LIGHT FROM THE EAST: Theology, Science and the Eastern Orthodox Tradition
by Alexei V. Nesteruk
Fortress Press (2003)
In the non-Orthodox world, a lively dialogue between science and theology has been taking place for decades. Among Orthodox, however, the theological response to modern scientific theory has hitherto been extremely muted. It has therefore been with great anticipation that they have awaited the study by Alexei Nesteruk which has now been published. For Nesteruk, as well as being a member of the Orthodox Church, is also a researcher at the University of Portsmouth, and, as such, he is someone who can speak of the scientific enterprise from within.
As a mathematical physicist, Nesteruk has clearly decided to stick to those aspects of science that he knows well. Some might regard this as a pity, since it leads him to ignore almost entirely the theological questions arising from some of the aspects of modern scientific theory that Christians tend to find the most disturbing, such as neo-Darwinism. This is, however, less of a problem that might appear at first sight, since Nesteruk’s approach is far more subtle than that of those Western theologians, who – through a methodology of beginning with questions about the perceived dissonance of science and theology – often by-pass important and necessary questions about the nature of the two disciplines.
His fundamental thesis is, in fact, not that theology and science can be interpreted in terms of some surfacelevel consonance, but rather that both can be “reinstated to their proper relationship to the Eucharist,understood in cosmic terms as the offering of creation back to God through art, science, and technology.” In this context, he goes on, scientific activity can be treated as a cosmic eucharistic work (a “cosmic liturgy”). Science can thus be seen as a mode of religious experience, a view obvious to those scientists who participate in ecclesial communities, but as yet undemonstrated to those outside such communities, (p.2).
To illustrate this view, Nesteruk provides, in the second half of the book, a number of extremely interesting but scientifically complex arguments. This scientifically informed argument is, however, based on a more general attempt, in the first half of the book, to develop a patristically-oriented rationale for seeing the sciences as an important aspect of our contemplation of divine realities. To expand on this he provides an extremely thought-provoking analysis of the patristic use of apophatic and cataphatic language in relation to God. He links this way of using theological language to the way in which God must be seen as immanent in the cosmos and yet as utterly transcending it. Like many Orthodox commentators, he sees the witness of St. Maximus the Confessor – especially in relation to the concept of the logoi of created things having their origin in the Logos himself – as central to the development of a contemporary understanding.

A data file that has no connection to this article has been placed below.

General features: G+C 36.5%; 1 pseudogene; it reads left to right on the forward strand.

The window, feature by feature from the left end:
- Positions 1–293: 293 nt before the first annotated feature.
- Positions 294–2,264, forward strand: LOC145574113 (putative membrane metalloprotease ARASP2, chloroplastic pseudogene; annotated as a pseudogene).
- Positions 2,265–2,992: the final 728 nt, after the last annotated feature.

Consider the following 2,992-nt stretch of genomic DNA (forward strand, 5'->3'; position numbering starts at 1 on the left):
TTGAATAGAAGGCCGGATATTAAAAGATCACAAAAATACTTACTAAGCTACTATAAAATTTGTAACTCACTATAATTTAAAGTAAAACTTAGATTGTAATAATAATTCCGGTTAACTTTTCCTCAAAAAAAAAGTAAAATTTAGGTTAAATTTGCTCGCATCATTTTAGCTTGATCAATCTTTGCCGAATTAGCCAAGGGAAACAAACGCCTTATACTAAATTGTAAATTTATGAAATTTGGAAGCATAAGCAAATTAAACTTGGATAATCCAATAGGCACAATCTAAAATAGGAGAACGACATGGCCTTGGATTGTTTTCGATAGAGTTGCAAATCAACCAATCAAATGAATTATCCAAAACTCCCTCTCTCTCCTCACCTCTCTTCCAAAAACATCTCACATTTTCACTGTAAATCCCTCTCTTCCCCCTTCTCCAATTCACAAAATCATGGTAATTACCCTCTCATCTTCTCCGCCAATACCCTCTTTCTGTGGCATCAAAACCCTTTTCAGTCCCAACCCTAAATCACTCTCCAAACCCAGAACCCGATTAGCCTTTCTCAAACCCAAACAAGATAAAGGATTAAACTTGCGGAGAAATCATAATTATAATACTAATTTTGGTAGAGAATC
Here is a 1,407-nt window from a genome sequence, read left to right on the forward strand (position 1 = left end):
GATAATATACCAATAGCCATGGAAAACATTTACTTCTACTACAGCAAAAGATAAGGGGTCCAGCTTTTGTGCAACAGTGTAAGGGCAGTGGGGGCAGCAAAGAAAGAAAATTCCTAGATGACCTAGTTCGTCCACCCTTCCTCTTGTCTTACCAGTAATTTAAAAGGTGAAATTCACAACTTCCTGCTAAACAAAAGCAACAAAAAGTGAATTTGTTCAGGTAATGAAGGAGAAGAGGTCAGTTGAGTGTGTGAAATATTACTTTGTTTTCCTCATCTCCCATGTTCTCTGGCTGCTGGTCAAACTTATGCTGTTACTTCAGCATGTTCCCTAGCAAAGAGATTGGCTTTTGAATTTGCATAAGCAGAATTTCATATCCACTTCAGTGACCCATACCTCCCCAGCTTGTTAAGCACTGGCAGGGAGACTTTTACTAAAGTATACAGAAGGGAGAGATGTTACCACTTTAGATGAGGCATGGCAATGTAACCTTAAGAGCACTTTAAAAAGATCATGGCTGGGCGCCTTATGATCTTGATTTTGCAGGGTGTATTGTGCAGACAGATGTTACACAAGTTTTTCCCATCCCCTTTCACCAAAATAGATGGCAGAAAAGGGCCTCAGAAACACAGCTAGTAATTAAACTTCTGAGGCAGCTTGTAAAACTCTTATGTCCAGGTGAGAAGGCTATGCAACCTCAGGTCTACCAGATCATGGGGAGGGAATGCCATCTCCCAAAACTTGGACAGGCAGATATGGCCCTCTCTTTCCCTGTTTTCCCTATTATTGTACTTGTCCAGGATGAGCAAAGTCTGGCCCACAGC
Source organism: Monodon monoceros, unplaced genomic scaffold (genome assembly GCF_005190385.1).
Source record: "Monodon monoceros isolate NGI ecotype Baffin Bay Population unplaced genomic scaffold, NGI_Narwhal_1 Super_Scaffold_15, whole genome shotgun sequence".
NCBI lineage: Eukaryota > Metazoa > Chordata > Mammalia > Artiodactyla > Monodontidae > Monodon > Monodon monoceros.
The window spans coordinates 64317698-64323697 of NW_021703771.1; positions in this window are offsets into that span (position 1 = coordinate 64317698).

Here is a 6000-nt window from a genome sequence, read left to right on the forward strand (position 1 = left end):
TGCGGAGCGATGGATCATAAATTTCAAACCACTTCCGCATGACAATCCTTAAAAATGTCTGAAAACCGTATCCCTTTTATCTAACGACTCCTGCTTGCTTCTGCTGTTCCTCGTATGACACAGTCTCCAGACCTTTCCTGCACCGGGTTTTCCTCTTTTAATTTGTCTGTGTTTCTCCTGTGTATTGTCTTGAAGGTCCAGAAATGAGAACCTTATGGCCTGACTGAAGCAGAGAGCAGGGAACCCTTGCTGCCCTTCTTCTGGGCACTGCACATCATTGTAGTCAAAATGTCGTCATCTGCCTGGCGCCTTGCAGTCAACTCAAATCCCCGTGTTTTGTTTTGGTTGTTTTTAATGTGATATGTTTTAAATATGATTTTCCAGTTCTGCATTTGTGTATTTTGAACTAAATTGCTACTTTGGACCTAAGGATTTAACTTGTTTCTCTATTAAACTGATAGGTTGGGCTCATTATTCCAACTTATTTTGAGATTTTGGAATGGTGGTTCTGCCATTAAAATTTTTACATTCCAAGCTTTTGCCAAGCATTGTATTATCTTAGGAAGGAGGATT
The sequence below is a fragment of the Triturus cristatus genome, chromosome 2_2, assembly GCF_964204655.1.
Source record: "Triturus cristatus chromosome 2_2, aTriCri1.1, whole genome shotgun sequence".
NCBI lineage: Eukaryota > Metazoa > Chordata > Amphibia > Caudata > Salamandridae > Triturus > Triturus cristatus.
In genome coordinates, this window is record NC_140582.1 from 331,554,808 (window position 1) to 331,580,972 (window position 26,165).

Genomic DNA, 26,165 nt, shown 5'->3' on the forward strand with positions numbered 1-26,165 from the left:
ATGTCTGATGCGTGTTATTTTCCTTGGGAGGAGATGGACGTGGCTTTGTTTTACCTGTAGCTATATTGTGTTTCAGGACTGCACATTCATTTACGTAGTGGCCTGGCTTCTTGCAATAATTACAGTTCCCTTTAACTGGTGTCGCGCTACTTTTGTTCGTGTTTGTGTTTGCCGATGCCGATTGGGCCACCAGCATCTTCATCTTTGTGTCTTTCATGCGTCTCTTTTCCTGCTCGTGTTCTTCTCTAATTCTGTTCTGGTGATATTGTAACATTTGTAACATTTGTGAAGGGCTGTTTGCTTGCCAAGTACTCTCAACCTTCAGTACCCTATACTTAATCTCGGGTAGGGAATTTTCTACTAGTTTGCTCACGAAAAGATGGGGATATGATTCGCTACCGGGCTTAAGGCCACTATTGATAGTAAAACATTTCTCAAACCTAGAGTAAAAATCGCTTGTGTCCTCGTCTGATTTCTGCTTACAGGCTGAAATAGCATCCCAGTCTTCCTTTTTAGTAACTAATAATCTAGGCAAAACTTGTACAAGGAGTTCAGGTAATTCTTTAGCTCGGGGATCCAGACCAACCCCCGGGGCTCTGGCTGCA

A recognition of the importance of this book does not, of course, imply that it is beyond reproach. Being both ambitious and complex, it inevitably has many features that raise critical questions. Some, for example, may wonder whether the concept of hypostasis can really carry the weight that Nesteruk makes it bear. Others,perhaps, will wonder whether a modern Orthodox theology really requires a utilizing of neo-Platonic categories of the sort that is attempted here (and, even if it does, whether modern cosmology can be used to underpin this usage in the way Nesteruk suggests). Perhaps more important than any of these questions, however, is one that arises from the way in which Nesteruk has – as he candidly admits – “been deeply influenced by the ideas of [the Presbyterian theologian] Thomas Torrance” (p. 2). These ideas are, admittedly, themselves deeply influenced by patristic (and especially Alexandrian) perspectives. They are also, however, rooted in important strands of continental Protestant (‘neoorthodox’) theology, and it is far from clear that Nesteruk has taken this adequately into account.
To recognize that such questions are posed by Nesteruk’s approach is not, however, to diminish the importance of what he has done. On the contrary, it bears witness to it. For, by setting off trains of thought of this kind, Nesteruk has surely done an invaluable service, both to his fellow Orthodox – who can now begin to see the sciences in a new and positive light – and to non-Orthodox, who can now see a way in which their own ongoing dialogue of science and theology can be expanded and deepened by Orthodox perspectives.
Nesteruk himself is modest enough to recognize (p. 12) that his efforts represent no more than “first steps ... with no pretensions to completing the enormous task” that lies ahead. It is, however, the first steps in any journey that are the most important, and for this particular journey Nesteruk has arguably not only pointed us in the right direction, but also provided us with many of the vehicles that we shall need as we progress. Our long term judgements of some of his specific arguments may, perhaps, turn out to be negative ones. Even if this is so, however, this will not prevent him from being remembered, in the history of the Orthodox Church, as the pioneer of a new frontier that had for too long remained unexplored. As the first clear expositor of the view that science is a cosmic eucharistic work and a mode of religious experience, he has begun a phase of Orthodox theological reflection which may have truly momentous consequences.
Christopher C. Knight
Condensed from SOUROZH:
A Journal of Orthodox Life and Thought, 2003, N 94, pp.45-49
Also reviewed in ESSSAT News, 13.4